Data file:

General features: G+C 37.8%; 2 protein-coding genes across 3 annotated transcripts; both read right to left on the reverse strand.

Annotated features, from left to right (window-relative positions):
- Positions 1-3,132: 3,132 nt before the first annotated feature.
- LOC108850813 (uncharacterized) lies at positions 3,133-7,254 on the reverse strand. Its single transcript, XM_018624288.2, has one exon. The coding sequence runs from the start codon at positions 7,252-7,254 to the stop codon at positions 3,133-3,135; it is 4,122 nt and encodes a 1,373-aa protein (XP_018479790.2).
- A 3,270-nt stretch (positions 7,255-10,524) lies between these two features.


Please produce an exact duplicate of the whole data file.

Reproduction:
General features: G+C 37.8%; 2 protein-coding genes across 3 annotated transcripts; both read right to left on the reverse strand.

Annotated features, from left to right (window-relative positions):
- Positions 1-3,132: 3,132 nt before the first annotated feature.
- LOC108850813 (uncharacterized) lies at positions 3,133-7,254 on the reverse strand. Its single transcript, XM_018624288.2, has one exon. The coding sequence runs from the start codon at positions 7,252-7,254 to the stop codon at positions 3,133-3,135; it is 4,122 nt and encodes a 1,373-aa protein (XP_018479790.2).
- A 3,270-nt stretch (positions 7,255-10,524) lies between these two features.